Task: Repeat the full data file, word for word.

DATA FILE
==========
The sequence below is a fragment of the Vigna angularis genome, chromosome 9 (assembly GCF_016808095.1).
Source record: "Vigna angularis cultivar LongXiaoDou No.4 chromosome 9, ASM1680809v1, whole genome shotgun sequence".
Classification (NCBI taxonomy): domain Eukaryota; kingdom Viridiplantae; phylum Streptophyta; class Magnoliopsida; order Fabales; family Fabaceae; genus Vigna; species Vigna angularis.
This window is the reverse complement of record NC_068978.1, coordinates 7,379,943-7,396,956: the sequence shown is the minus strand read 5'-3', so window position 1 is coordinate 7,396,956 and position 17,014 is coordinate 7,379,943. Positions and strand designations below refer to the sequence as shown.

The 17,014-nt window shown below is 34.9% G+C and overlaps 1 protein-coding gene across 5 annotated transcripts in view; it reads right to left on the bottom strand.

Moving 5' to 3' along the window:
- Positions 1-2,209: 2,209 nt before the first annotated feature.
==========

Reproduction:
The sequence below is a fragment of the Vigna angularis genome, chromosome 9 (assembly GCF_016808095.1).
Source record: "Vigna angularis cultivar LongXiaoDou No.4 chromosome 9, ASM1680809v1, whole genome shotgun sequence".
Classification (NCBI taxonomy): domain Eukaryota; kingdom Viridiplantae; phylum Streptophyta; class Magnoliopsida; order Fabales; family Fabaceae; genus Vigna; species Vigna angularis.
This window is the reverse complement of record NC_068978.1, coordinates 7,379,943-7,396,956: the sequence shown is the minus strand read 5'-3', so window position 1 is coordinate 7,396,956 and position 17,014 is coordinate 7,379,943. Positions and strand designations below refer to the sequence as shown.

The 17,014-nt window shown below is 34.9% G+C and overlaps 1 protein-coding gene across 5 annotated transcripts in view; it reads right to left on the bottom strand.

Moving 5' to 3' along the window:
- Positions 1-2,209: 2,209 nt before the first annotated feature.